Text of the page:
Browse Primary Sources
Primary sources from world and global history, including images, objects, texts, and digitally-born materials – annotations by scholars contextualize sources.
John Bartholomew modern rendering of Toscanelli 1474 map

From John Bartholomew, Literary and historical atlas of America

This unusual map appeared in a 1911 atlas of America by John George Bartholomew, a prestigious Scottish cartographer and geographer. In this map Bartholomew dramatized the provincialism of European cartography three centuries earlier. He did so by superimposing the Americas on a reconstruction of a 1474 map of Italian cartographer Paolo Toscanelli.

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World map of 1502 showing the Americas

Cantino planisphere

The famous Cantino planisphere was made in 1502 by an anonymous Portuguese official at the request of Alberto Cantino, an Italian agent in Lisbon of Ercole d’Este, Duke of Ferrara. It is the earliest map showing the recent discoveries by the explorer Vasco da Gama, who, using a new portable version of astronomers’ astrolabe, charted Brazil, Newfoundland, Greenland, Africa, and India.

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Martellus world map 1490

World map by Henricus Martellus

Henricus Martellus was a German geographer and cartographer who worked in the Italian city of Florence from 1480 to 1496. His book of 1490, Insularium Illustratum ("Illustrated Book of Islands"), in which this map appeared, was widely circulated for two reasons.

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Close-up image of an early modern Ottoman sajjadah rug

Early Modern Ottoman Carpet at the Walters Art Museum

This carpet is a specific type of carpet woven in the Islamic world called a sajjadah or prayer rug. Typically, these carpets will have one or more arches decorating its center field representing early mosque architecture or the mihrab a niche in a wall that directs the worshipper towards the holy site of Mecca.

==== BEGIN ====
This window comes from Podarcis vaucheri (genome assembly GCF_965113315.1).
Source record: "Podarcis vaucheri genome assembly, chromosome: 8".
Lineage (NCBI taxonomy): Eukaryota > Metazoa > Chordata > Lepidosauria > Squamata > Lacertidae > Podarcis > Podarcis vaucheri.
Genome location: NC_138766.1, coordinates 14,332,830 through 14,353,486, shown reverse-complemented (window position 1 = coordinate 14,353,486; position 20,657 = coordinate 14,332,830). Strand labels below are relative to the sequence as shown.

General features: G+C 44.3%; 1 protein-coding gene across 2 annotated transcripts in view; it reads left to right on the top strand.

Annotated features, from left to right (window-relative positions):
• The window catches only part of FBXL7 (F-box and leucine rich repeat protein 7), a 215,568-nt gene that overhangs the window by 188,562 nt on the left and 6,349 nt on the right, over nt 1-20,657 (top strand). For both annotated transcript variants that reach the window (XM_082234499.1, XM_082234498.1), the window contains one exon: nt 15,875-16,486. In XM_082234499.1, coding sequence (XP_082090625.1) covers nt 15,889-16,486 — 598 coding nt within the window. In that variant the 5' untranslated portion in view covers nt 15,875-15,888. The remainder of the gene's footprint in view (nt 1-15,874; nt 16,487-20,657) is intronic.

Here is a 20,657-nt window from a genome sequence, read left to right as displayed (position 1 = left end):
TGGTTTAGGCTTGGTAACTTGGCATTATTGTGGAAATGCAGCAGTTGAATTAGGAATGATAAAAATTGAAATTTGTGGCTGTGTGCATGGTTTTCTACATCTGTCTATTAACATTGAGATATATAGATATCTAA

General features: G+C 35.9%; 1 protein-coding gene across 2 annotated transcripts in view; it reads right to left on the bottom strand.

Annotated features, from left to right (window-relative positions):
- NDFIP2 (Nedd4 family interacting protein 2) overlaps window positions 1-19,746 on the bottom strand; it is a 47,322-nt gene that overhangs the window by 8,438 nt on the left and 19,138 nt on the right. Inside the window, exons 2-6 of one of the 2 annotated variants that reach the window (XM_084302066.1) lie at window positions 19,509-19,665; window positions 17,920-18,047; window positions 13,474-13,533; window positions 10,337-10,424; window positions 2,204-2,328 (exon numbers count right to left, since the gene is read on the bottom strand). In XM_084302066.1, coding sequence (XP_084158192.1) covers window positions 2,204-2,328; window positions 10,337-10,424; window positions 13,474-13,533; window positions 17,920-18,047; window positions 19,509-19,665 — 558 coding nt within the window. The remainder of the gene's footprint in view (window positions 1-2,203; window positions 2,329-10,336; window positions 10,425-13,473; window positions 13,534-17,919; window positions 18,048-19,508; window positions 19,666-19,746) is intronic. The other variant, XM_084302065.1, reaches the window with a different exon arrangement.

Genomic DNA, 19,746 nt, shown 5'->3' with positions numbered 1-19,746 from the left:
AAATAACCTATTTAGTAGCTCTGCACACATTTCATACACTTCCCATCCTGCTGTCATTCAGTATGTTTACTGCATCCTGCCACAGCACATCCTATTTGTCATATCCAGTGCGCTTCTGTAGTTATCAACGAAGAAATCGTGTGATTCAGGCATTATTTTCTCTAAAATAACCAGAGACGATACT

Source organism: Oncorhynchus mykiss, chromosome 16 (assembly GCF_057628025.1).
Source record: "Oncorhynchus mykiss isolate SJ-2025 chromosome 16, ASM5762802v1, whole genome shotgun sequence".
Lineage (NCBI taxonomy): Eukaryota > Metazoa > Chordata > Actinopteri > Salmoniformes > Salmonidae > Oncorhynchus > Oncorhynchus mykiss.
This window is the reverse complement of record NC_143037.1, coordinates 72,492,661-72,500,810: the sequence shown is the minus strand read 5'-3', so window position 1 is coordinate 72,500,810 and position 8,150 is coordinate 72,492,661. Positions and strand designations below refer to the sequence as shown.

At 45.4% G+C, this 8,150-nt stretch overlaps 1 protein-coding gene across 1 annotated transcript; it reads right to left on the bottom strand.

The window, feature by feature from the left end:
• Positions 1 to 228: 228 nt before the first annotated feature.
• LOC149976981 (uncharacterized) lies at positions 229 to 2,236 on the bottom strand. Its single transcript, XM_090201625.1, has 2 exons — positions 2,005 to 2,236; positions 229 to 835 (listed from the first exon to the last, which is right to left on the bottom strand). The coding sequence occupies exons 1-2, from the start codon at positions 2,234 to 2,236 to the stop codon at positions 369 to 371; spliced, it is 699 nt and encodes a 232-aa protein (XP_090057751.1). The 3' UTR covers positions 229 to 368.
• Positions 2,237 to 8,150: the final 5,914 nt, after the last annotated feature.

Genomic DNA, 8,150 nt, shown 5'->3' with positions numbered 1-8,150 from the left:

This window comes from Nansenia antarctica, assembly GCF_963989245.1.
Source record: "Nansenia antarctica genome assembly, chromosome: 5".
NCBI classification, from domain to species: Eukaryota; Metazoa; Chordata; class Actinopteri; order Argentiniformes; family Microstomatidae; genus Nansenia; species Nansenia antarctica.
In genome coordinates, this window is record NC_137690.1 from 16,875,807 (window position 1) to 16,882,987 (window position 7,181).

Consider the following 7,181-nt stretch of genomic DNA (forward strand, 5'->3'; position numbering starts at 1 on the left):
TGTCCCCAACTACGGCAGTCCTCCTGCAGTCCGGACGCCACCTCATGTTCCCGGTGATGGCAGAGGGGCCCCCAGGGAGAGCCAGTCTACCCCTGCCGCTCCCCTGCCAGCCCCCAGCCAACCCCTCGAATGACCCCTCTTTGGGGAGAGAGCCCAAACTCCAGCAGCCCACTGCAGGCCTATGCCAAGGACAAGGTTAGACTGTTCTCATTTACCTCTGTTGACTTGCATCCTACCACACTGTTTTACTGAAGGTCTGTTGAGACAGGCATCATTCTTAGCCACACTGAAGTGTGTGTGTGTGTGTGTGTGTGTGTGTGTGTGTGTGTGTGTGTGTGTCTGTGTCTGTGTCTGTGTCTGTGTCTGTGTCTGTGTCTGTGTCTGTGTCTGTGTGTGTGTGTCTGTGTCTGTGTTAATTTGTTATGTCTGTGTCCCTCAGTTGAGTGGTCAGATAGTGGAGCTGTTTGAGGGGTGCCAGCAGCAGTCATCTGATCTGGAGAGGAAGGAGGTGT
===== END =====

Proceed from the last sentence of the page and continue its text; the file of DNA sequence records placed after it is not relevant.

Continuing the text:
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Close-up image of an early modern Ottoman sajjadah rug

Islamic Carpet made in Ottoman Turkey at The Metropolitan Museum of Art

This carpet is a specific type of carpet woven in the Islamic world called a sajjadah or prayer rug. Typically, these carpets will have one or more arches decorating its center field representing early mosque architecture or the mihrab a niche in a wall that directs the worshipper towards the holy site of Mecca.

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Image of a sixteenth-century Ottoman carpet showing a portion of the carpet's main design field that contains a triple arch design with slender double columns and a hanging lamp in the central archway

Islamic Carpet made in Safavid Iran

This carpet called the Qazvin Carpet (also known as the "Salting Carpet") was made in late-sixteenth century Safavid Iran likely in a royal atelier.

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Close-up image of an early modern Islami Carpet

Islamic Carpets

These three carpets made in the period between the 16th and 18th centuries show two distinct types of carpets produced in the Islamic World for particular culture-specific uses.

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Brooklyn's Annual Panorama Competition

Brooklyn's Panorama Competition

The Panorama is one of the biggest events for steel bands in Brooklyn. Originating in Trinidad, it is tied to the Carnival season and is best understood as a music competition embedded in a series of festive activities and performances.

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Neolithic bone flutes

Neolithic Bone Flutes

The use of musical instruments, such as clay flutes and bone whistles, has been traced back to the earliest documented historical period in China (Shang dynasty, 1765-1121 BCE).

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Javanese Gamelan Ensemble during a traditional Javanese Wedding Ceremony

Javanese Gamelan

Here, a Javanese gamelan (court orchestra) performs at a traditional wedding ceremony in Indonesia. A gamelan relies on intricate music played on expensive, exquisite bronze instruments to convey their community's values, ideals, and self-image. What the gamelan performs depends on context. In a private, intimate court setting, the gamelan displays the elegance and largesse of its patrons.

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